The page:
BC Schizophrenia Society (BCSS) offers many programs and services that provide support and education to families and communities impacted by severe and persistent mental illness. These programs and services are in the form of educational presentations, workshops, scholarships, respite care, and support groups. Geared toward adults, children, and youth, BCSS programs aim to share accurate and up-to-date information about mental illness and the resources available to support those affected by mental illness.
Through this information, BCSS hopes to help equip families with the tools and knowledge required to help them navigate the BC Mental Health System to manage mental illness and maintain the best possible quality of life for their loved one.
Friends and family living with a person who is managing a severe and persistent mental illness also live with that illness.
Strengthening Families Together is a program that provides the knowledge, support, and tools necessary for families to manage mental illnesses together. Participating families learn the facts about psychosis, schizophrenia, mood disorders, and other serious mental illnesses. They gain information about treatments and side-effects; the mental health system in BC, including how it works and who is involved; mental illness; and how it relates to addiction and the criminal justice system. They also learn valuable strategies to better help their loved ones and as a caregiver of someone living with serious mental illness, find support for themselves.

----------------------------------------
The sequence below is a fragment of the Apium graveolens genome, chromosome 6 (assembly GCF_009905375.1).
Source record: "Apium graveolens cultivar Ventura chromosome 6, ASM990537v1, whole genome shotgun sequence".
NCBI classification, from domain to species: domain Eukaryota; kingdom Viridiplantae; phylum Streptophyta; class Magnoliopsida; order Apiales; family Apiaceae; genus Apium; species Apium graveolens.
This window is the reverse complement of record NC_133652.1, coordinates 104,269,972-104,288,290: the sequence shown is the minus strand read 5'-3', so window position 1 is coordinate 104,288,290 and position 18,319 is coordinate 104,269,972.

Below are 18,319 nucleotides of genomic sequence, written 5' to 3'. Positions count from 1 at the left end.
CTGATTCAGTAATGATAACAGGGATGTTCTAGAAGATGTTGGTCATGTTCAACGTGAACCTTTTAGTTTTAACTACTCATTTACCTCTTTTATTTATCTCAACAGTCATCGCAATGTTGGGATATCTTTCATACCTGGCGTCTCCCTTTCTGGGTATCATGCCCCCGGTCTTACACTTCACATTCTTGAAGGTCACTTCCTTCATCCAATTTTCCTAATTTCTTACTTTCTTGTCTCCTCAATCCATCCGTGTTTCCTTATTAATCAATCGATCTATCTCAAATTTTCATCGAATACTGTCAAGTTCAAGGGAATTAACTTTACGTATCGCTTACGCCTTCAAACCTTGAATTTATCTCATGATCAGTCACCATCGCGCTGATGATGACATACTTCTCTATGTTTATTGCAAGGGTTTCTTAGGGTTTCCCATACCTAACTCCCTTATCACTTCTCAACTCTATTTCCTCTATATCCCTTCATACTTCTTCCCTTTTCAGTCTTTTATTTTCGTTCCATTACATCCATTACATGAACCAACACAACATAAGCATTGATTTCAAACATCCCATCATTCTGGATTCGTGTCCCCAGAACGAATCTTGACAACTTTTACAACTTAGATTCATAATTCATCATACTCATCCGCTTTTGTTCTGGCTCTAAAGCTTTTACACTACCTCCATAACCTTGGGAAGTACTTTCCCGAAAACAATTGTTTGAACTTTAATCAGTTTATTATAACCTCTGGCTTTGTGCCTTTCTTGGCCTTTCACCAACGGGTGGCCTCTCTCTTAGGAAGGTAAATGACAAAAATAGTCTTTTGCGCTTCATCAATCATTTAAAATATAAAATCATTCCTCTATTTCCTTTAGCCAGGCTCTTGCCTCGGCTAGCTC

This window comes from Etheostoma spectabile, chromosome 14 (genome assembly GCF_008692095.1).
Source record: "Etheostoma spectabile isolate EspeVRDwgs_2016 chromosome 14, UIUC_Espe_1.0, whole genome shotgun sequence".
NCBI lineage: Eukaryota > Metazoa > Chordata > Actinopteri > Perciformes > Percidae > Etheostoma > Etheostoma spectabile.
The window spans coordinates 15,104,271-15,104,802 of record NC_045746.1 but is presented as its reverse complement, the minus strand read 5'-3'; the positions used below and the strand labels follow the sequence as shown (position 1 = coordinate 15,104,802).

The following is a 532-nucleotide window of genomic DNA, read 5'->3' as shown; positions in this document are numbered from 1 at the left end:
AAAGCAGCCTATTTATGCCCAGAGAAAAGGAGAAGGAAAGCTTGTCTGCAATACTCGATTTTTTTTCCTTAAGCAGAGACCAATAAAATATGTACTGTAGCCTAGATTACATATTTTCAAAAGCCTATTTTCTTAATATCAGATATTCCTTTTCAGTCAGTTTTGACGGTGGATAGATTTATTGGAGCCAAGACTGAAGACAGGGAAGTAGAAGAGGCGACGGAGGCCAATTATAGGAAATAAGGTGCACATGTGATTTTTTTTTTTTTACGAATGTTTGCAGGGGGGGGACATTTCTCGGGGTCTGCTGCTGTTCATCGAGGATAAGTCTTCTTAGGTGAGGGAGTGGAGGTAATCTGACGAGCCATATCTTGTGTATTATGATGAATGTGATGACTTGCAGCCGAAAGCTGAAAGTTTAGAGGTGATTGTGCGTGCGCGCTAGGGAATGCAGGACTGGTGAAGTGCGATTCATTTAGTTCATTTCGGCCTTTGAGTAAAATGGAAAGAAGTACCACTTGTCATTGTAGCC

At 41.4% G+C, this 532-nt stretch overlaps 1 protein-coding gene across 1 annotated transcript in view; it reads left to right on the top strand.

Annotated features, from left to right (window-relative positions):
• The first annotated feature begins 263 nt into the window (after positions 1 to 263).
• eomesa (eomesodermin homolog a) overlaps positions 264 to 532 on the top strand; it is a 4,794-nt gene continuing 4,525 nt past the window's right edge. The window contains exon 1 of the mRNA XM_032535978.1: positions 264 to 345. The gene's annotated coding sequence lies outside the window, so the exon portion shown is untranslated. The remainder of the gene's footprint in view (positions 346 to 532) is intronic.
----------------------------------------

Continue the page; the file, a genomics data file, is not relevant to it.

Strengthening Families Together helps participants build the skills to live with serious mental illness day-to-day. Sessions cover communication tactics, stress management tools, self-care planning, crisis planning, and family advocacy. Through discussion and group exercises, families build supportive connections with others who share similar experiences. Through the program, participants also develop support groups within their communities.
Since 2016, BCSS has been offering Strengthening Families Together – First Nations, a program that was adapted from Strengthening Families Together to honor and include First Nations culture and traditions. The program is facilitated by a trained community member and creates a culturally safe environment through the incorporation of traditional cultural practices. Participating families support each other by sharing their experiences and learn skills to be effective personal advocates for their loved ones. Strengthening Families Together – First Nations is available to First Nations communities across British Columbia and is free of charge to participants and facilitators.
BC Schizophrenia Society offers support groups across BC for family and friends who are supporting a loved one living with mental illness. These groups provide a safe and supportive environment for family and friends to learn about mental illness, ask questions, and connect with other caregivers.
BC Schizophrenia Society provides a province-wide calendar of programs and support groups for family and friends of people with mental illness. This calendar lists BCSS family support groups, information sessions, meet and greets, caregiver support, educational workshops, and more. Groups, sessions, and events are searchable by region or date, with many being offered on a weekly, bi-weekly, or monthly basis. Find a support group or event near you.
If you are interested in more information about a group in the calendar, please email firstname.lastname@example.org or call 1-888-888-0029.
The Partnership Education Presentation Program uses storytelling to shed light on the reality and scope of severe and persistent mental illness. A panel of three guest speakers — usually a person with a mental illness, a family member and a mental health professional— share their insights and personal journeys with mental illness. In educating communities this way, Partnership Education Presentations foster understanding and reduce stigma. Partnership Education Presentations are valuable to students, teachers, mental health workers and people who work with the public.